By: Kirsten Petriches
Surprise Parties are awesome – Surprise bills are not!
As you continue to excel in this crazy-hard thing called “adulting,” I bet you’re starting to feel pretty good. Maybe you’ve landed yourself a fancy job with a nice salary that you negotiated for. I bet your budget is organized and adhered to and your savings are growing, albeit slow and steady. You are doing a great job of utilizing your extra money to increase your retirement and savings accounts and to pay down any debt. Adulting is starting to seem pretty manageable – dare we say, easy?
But then, it happens. Maybe it’s an unexpected trip to the emergency room or the dentist that isn’t fully covered by your insurance. Maybe it’s the cost of your new pet, your old pet, your sick pet, or some combination of the above. Maybe it’s time that everything in your house starts falling apart and you have to fork over $$$ for a new roof, furnace, or plumbing. Maybe you get robbed - not only are you an absolute emotional mess, but you have to replace anything that was stolen (that may not be covered by insurance). And usually when it rains, it pours.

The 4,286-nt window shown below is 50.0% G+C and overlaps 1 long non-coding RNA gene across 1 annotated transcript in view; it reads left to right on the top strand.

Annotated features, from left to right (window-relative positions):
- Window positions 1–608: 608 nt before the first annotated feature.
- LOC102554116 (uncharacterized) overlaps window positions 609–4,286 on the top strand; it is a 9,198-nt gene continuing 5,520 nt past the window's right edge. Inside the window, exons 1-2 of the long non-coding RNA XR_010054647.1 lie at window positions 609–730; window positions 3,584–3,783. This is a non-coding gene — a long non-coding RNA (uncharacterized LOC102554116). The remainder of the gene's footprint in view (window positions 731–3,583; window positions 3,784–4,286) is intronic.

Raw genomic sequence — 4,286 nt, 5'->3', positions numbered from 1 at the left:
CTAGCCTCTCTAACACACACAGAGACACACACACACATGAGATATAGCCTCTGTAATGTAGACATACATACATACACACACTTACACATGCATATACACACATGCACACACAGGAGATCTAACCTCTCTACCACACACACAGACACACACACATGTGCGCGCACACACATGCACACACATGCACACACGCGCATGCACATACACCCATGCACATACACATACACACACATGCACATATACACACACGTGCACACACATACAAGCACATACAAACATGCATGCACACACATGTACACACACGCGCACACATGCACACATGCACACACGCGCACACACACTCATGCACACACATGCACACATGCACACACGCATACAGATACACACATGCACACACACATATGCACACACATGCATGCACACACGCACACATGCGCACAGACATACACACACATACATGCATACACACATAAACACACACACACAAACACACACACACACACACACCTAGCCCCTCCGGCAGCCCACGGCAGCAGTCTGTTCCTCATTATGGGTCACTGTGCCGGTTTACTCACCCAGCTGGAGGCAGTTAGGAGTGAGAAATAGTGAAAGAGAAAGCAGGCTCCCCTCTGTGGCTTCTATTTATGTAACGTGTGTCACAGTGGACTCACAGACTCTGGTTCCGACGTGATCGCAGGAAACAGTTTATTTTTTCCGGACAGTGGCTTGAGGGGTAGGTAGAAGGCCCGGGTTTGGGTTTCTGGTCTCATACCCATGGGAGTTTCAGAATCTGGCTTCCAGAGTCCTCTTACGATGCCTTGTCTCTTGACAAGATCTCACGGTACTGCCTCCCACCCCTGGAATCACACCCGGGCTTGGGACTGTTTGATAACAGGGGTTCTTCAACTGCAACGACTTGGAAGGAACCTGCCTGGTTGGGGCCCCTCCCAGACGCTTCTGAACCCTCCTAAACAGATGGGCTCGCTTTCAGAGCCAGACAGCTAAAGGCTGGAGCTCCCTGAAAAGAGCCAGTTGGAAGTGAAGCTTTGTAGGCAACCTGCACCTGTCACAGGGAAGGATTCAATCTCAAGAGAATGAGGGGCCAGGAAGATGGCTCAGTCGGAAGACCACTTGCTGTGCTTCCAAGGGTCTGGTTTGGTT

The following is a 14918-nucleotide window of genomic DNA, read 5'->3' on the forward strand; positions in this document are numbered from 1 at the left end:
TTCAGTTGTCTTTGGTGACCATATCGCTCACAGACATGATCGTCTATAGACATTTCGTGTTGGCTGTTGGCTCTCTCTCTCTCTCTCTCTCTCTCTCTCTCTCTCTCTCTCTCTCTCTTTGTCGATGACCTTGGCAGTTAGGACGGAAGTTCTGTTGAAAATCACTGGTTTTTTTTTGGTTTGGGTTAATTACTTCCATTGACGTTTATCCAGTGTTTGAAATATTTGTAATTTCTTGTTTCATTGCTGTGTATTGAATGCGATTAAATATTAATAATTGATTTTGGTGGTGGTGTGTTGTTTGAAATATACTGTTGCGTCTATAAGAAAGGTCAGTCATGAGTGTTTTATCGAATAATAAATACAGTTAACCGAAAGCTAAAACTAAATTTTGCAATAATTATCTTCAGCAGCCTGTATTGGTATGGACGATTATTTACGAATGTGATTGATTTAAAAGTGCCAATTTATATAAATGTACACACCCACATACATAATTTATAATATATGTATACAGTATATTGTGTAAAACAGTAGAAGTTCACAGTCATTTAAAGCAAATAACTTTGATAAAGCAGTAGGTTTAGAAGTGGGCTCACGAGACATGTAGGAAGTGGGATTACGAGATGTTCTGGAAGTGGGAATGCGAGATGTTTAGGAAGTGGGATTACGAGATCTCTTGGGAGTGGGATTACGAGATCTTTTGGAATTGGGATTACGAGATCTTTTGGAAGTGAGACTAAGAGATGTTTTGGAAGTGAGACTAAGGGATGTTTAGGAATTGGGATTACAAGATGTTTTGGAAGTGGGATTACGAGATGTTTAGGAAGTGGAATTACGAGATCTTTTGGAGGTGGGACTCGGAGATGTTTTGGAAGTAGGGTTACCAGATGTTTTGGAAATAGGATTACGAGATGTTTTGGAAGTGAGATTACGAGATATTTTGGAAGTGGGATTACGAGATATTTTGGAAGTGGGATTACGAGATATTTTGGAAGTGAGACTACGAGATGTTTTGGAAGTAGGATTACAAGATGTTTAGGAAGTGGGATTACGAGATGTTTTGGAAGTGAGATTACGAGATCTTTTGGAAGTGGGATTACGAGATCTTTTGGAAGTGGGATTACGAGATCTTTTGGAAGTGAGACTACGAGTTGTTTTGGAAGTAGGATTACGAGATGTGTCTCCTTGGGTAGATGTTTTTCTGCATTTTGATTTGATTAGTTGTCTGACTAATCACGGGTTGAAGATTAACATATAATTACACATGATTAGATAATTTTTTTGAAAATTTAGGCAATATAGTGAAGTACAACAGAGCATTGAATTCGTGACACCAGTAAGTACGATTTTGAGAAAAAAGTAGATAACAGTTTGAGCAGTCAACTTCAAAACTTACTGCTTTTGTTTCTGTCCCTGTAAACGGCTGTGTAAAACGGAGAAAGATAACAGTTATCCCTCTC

What do all of the above have in common? They cost money, are typically unexpected, and they just plain suck!
As followers of The Adult Dish, we are the lucky ones! We will be prepared with proper savings and, if we aren’t, we will have help figuring out how to handle the expenses that come with those terrible, annoying, and expensive happenings.
First and foremost, don’t freak out. Breathe.
Figure out what exactly you have to pay and how much it is going to set you back. Assess whether all, or a portion, may be covered by insurance, warranties, a landlord, etc.
Now that you know exactly how much you owe, utilize these tips to get your unexpected bill paid.
The last but most important step is to take action now to make sure you are better prepared the next time this happens.
Some smaller “emergency purchases” like buying a new computer when your old one crashes aren’t really emergencies if you plan ahead. If you know your computer is 4 years old, and slowing down, start preparing right away for the new purchase! This goes for any larger purchase, like cars and televisions, too.
Take the time every so often to evaluate your life and consider what large purchases may be in the pipeline. As soon as you identify potential big purchases coming up, start saving! Even $20 here and there will go a long way when the time comes. Consider starting an unexpected expense account, separate from your real emergency fund. Having an extra savings account with $1,000- $5,000 can be a lifesaver for smaller, unexpected bills. With a little bit of extra planning, these small “emergencies” won’t take you by surprise and overwhelm you any more.